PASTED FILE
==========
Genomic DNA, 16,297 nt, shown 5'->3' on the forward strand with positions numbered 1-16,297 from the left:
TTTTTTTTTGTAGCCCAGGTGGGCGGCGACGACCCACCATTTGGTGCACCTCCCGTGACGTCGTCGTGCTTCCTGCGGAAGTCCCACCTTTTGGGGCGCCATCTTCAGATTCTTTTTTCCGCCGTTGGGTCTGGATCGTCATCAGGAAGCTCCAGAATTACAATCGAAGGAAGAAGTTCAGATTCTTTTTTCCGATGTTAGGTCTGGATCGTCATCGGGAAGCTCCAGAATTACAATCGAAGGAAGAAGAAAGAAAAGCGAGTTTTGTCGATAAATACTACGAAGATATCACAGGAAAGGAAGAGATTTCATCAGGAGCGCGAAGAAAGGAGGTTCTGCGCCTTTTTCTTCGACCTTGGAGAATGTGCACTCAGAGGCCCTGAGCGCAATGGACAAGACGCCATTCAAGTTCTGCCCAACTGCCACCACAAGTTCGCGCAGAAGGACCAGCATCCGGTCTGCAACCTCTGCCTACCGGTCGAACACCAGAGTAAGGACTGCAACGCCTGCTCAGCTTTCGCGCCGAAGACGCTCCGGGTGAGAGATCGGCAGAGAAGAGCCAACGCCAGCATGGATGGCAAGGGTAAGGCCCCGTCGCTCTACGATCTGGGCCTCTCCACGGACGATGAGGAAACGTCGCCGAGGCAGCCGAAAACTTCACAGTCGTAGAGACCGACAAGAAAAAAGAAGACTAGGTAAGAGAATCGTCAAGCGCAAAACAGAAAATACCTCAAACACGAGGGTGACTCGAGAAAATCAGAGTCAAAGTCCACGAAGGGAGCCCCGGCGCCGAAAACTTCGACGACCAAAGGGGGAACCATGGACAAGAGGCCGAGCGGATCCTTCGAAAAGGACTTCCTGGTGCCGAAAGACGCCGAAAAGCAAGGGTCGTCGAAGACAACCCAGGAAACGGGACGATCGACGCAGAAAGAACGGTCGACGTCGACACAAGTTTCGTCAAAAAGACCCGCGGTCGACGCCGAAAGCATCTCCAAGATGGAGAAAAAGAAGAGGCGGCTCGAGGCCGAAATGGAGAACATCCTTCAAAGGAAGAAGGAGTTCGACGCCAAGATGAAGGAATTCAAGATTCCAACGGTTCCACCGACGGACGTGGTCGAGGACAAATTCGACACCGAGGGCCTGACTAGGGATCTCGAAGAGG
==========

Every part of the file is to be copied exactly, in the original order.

Genomic DNA, 16,297 nt, shown 5'->3' on the forward strand with positions numbered 1-16,297 from the left:
TTTTTTTTTGTAGCCCAGGTGGGCGGCGACGACCCACCATTTGGTGCACCTCCCGTGACGTCGTCGTGCTTCCTGCGGAAGTCCCACCTTTTGGGGCGCCATCTTCAGATTCTTTTTTCCGCCGTTGGGTCTGGATCGTCATCAGGAAGCTCCAGAATTACAATCGAAGGAAGAAGTTCAGATTCTTTTTTCCGATGTTAGGTCTGGATCGTCATCGGGAAGCTCCAGAATTACAATCGAAGGAAGAAGAAAGAAAAGCGAGTTTTGTCGATAAATACTACGAAGATATCACAGGAAAGGAAGAGATTTCATCAGGAGCGCGAAGAAAGGAGGTTCTGCGCCTTTTTCTTCGACCTTGGAGAATGTGCACTCAGAGGCCCTGAGCGCAATGGACAAGACGCCATTCAAGTTCTGCCCAACTGCCACCACAAGTTCGCGCAGAAGGACCAGCATCCGGTCTGCAACCTCTGCCTACCGGTCGAACACCAGAGTAAGGACTGCAACGCCTGCTCAGCTTTCGCGCCGAAGACGCTCCGGGTGAGAGATCGGCAGAGAAGAGCCAACGCCAGCATGGATGGCAAGGGTAAGGCCCCGTCGCTCTACGATCTGGGCCTCTCCACGGACGATGAGGAAACGTCGCCGAGGCAGCCGAAAACTTCACAGTCGTAGAGACCGACAAGAAAAAAGAAGACTAGGTAAGAGAATCGTCAAGCGCAAAACAGAAAATACCTCAAACACGAGGGTGACTCGAGAAAATCAGAGTCAAAGTCCACGAAGGGAGCCCCGGCGCCGAAAACTTCGACGACCAAAGGGGGAACCATGGACAAGAGGCCGAGCGGATCCTTCGAAAAGGACTTCCTGGTGCCGAAAGACGCCGAAAAGCAAGGGTCGTCGAAGACAACCCAGGAAACGGGACGATCGACGCAGAAAGAACGGTCGACGTCGACACAAGTTTCGTCAAAAAGACCCGCGGTCGACGCCGAAAGCATCTCCAAGATGGAGAAAAAGAAGAGGCGGCTCGAGGCCGAAATGGAGAACATCCTTCAAAGGAAGAAGGAGTTCGACGCCAAGATGAAGGAATTCAAGATTCCAACGGTTCCACCGACGGACGTGGTCGAGGACAAATTCGACACCGAGGGCCTGACTAGGGATCTCGAAGAGG